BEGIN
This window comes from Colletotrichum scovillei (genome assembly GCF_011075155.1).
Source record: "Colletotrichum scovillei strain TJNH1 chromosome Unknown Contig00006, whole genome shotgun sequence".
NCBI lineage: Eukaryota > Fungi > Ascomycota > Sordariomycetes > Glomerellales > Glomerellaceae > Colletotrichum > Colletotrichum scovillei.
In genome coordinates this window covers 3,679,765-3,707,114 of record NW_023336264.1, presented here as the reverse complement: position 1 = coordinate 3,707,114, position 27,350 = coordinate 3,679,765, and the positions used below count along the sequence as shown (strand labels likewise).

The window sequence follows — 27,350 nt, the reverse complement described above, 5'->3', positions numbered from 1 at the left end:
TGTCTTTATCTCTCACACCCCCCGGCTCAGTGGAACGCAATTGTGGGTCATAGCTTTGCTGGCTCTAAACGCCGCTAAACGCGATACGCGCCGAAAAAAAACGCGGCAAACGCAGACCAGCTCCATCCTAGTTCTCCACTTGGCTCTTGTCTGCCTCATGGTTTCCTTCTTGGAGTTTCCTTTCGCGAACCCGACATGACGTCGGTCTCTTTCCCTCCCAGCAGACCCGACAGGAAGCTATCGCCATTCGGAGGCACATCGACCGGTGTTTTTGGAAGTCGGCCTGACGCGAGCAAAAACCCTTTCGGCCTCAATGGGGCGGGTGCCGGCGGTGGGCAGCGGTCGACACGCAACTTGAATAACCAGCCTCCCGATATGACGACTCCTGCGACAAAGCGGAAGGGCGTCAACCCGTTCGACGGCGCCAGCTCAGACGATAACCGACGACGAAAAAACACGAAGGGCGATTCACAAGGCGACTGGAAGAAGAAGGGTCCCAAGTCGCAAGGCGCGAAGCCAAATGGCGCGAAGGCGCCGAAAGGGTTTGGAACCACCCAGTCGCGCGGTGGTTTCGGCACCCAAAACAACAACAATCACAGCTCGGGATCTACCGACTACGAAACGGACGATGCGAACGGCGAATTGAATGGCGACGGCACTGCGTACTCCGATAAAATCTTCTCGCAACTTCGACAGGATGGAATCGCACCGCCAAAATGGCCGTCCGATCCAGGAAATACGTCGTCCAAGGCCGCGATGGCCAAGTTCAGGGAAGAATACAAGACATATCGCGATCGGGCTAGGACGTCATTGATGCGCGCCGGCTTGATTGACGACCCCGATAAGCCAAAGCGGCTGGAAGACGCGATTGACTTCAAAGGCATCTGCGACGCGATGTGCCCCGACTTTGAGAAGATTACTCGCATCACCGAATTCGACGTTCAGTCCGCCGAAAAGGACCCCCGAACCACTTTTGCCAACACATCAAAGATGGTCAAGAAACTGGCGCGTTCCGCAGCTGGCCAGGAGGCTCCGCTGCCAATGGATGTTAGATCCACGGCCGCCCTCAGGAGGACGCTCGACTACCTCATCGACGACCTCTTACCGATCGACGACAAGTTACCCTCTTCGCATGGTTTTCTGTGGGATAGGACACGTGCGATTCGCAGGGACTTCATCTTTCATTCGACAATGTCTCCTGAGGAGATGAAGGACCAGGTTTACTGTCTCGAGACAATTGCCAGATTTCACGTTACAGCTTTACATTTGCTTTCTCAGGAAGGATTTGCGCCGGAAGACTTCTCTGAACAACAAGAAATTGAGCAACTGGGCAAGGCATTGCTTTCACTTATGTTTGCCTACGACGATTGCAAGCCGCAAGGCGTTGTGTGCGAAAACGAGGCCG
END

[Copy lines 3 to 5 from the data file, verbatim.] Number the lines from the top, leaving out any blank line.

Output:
NCBI lineage: Eukaryota > Fungi > Ascomycota > Sordariomycetes > Glomerellales > Glomerellaceae > Colletotrichum > Colletotrichum scovillei.
In genome coordinates this window covers 3,679,765-3,707,114 of record NW_023336264.1, presented here as the reverse complement: position 1 = coordinate 3,707,114, position 27,350 = coordinate 3,679,765, and the positions used below count along the sequence as shown (strand labels likewise).

The window sequence follows — 27,350 nt, the reverse complement described above, 5'->3', positions numbered from 1 at the left end: